Amelia Earhart — another one — to land in Miami
|By Glenn Garvin, The Miami Herald|
|McClatchy-Tribune Information Services|
"I'm not saying my flight will be as difficult as hers, or as much of an achievement," says
"But Amelia filed a flight plan 77 years ago, and because she didn't return, it's still open. I want to symbolically close it."
Earhart -- let's call her Modern Amelia, as opposed to Pioneer Amelia -- was scheduled to leave
It's the first hop of an aerial journey that will cover 28,000 miles in two-and-a-half weeks, with 17 stops in 14 countries. Modern Amelia began planning it 10 years when, after a lifetime of fighting off jibes about her name (yes, it's real, given to her by a mother who wanted to call her baby Amy but have something more sophisticated to fall back on as an adult) she decided to embrace it instead and learn to fly.
"My name is definitely a conversation-starter," she says, "and it certainly gave me the spark to try flying. But you don't stick with something 10 years just because of your name. When I tried flying, I loved it."
Her flight is part commercial enterprise, part media hype and part genuine homage to a feminist icon who was daringly insisting to the world that females could do most anything males could at a time when U.S. women had barely gotten the vote.
Certainly Modern Amelia is proving that women can rake in the corporate sponsorship dollars as effectively as any man. Her sponsors include such big aerospace guns as
What she's proving in the air is a different matter. The longest leg of her trip is nine hours, shorter than many airline flights from
Modern Amelia doesn't pretend for a minute that her flight is anywhere near as difficult or as dangerous as the 1937 trip that cost Pioneer Amelia her life when she and her navigator,
"No, no, no," Modern Amelia says. "I've got a lot of advantages she couldn't have dreamed of. "We're not using 1937 equipment or even replicas of 1937 equipment.... We're honoring her flight, but we're not duplicating it."
Modern Amelia is flying a Swiss-made Pilatus PC-12NG, a state-of-the-art turboprop plane so rugged and powerful that the
Pioneer Amelia flew with a navigator, Noonan, who charted their position by taking readings on the sun and stars. And her balky and confusing radio gear left her unable to contact her ground crew in the final moments of her doomed flight as she frantically searched for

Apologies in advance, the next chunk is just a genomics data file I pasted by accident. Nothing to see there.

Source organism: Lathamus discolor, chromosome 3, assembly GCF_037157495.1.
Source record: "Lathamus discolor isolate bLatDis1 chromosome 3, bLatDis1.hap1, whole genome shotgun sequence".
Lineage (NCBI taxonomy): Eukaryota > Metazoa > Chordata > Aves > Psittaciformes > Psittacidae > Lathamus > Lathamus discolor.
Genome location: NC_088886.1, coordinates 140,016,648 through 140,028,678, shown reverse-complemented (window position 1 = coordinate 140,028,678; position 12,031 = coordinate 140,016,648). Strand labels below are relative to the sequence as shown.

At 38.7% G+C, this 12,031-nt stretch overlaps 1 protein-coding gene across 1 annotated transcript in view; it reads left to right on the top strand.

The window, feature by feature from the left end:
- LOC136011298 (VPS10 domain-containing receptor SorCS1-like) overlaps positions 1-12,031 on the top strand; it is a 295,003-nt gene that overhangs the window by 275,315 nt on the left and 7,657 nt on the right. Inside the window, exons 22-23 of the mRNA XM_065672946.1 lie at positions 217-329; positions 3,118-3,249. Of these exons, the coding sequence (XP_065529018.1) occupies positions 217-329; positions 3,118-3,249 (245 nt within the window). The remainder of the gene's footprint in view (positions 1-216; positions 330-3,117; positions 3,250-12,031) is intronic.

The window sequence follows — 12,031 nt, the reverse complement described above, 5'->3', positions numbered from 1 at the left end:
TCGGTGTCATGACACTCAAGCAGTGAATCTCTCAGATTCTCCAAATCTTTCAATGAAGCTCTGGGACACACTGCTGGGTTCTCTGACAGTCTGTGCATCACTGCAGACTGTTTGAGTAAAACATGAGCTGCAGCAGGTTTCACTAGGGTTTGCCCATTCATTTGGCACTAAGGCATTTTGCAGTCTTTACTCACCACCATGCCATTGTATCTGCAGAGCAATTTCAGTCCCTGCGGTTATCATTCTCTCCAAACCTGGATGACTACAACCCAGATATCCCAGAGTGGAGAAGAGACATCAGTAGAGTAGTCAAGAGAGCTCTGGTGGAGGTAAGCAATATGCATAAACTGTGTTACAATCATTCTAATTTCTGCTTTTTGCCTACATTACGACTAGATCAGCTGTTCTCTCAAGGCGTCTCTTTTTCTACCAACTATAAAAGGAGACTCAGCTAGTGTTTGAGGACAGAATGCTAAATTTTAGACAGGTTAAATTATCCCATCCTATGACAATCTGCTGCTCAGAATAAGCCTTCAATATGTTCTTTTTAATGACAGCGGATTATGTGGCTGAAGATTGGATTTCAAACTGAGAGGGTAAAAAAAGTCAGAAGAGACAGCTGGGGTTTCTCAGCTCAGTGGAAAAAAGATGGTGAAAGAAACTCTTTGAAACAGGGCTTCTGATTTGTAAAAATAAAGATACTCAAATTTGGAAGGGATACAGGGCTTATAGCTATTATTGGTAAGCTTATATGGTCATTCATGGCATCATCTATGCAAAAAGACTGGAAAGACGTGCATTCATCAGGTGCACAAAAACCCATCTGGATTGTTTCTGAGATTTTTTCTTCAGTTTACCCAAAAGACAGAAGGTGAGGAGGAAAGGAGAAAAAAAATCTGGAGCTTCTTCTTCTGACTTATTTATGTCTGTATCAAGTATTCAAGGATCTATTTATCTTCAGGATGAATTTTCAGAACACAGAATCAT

Modern Amelia has dual GPSs, dual radios (including a high-frequency set that's especially effective over the ocean), satellite phones, two smart phones jammed full of navigation apps and a hand-held device that will allow her to live-Tweet the entire trip from her cockpit.
Perhaps most importantly, she's got a co-pilot,
Some of her critics say Jordan will more like a supervisor than a co-pilot.
"The Pilatus PC-12 is a lot of airplane, and there's no way in hell she should be flying it," says
"He can let her handle the controls, but he's always in command," he says. "She's essentially flying around the world as a passenger."
Certainly there's a grand tradition of round-the-world flights commemorating Pioneer Amelia by highly publicized female pilots with older, more experienced male co-pilots sitting in the shadows beside them; it was done in both 1967 (on the 30th anniversary of the fateful flight) and 1997 (the 60th.)
But a generous helping of hype may actually make Modern Amelia's flight closer in spirit to Pioneer Amelia's, Gillespie admits. Pioneer Amelia was an aviation celebrity who knew how to milk the media.
"Make no mistake about it, she was a brave woman and an important woman and she certainly did her own flying," he says. "But for all the breathless talk about flying around the world, her trip -- except for the last couple of legs, the ones she didn't complete -- was mostly broken into bite-sized chunks. She took four days to fly from
"The reason for that was that she had a deal with the
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